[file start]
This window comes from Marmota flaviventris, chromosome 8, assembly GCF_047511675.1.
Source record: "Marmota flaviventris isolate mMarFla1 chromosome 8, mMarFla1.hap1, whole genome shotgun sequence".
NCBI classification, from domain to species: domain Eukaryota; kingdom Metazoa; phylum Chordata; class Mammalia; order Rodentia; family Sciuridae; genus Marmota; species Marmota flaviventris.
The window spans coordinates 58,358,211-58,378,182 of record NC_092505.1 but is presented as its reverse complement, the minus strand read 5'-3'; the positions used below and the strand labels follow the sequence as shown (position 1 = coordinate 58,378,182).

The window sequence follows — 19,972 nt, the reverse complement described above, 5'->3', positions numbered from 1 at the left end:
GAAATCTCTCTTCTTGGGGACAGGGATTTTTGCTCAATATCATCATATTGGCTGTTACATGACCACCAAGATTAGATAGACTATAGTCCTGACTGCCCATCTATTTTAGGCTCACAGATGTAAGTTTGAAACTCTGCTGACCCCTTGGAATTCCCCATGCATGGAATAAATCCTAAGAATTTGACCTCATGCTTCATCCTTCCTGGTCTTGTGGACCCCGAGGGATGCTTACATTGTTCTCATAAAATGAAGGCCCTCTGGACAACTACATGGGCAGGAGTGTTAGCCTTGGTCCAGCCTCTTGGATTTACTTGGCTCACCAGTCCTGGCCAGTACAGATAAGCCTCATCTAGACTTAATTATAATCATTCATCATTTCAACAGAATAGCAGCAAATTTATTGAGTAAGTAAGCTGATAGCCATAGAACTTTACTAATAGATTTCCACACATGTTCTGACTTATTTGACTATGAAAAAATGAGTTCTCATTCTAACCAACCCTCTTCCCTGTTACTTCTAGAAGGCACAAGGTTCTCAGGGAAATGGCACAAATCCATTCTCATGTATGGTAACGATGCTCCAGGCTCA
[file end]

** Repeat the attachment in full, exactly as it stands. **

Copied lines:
This window comes from Marmota flaviventris, chromosome 8, assembly GCF_047511675.1.
Source record: "Marmota flaviventris isolate mMarFla1 chromosome 8, mMarFla1.hap1, whole genome shotgun sequence".
NCBI classification, from domain to species: domain Eukaryota; kingdom Metazoa; phylum Chordata; class Mammalia; order Rodentia; family Sciuridae; genus Marmota; species Marmota flaviventris.
The window spans coordinates 58,358,211-58,378,182 of record NC_092505.1 but is presented as its reverse complement, the minus strand read 5'-3'; the positions used below and the strand labels follow the sequence as shown (position 1 = coordinate 58,378,182).

The window sequence follows — 19,972 nt, the reverse complement described above, 5'->3', positions numbered from 1 at the left end:
GAAATCTCTCTTCTTGGGGACAGGGATTTTTGCTCAATATCATCATATTGGCTGTTACATGACCACCAAGATTAGATAGACTATAGTCCTGACTGCCCATCTATTTTAGGCTCACAGATGTAAGTTTGAAACTCTGCTGACCCCTTGGAATTCCCCATGCATGGAATAAATCCTAAGAATTTGACCTCATGCTTCATCCTTCCTGGTCTTGTGGACCCCGAGGGATGCTTACATTGTTCTCATAAAATGAAGGCCCTCTGGACAACTACATGGGCAGGAGTGTTAGCCTTGGTCCAGCCTCTTGGATTTACTTGGCTCACCAGTCCTGGCCAGTACAGATAAGCCTCATCTAGACTTAATTATAATCATTCATCATTTCAACAGAATAGCAGCAAATTTATTGAGTAAGTAAGCTGATAGCCATAGAACTTTACTAATAGATTTCCACACATGTTCTGACTTATTTGACTATGAAAAAATGAGTTCTCATTCTAACCAACCCTCTTCCCTGTTACTTCTAGAAGGCACAAGGTTCTCAGGGAAATGGCACAAATCCATTCTCATGTATGGTAACGATGCTCCAGGCTCA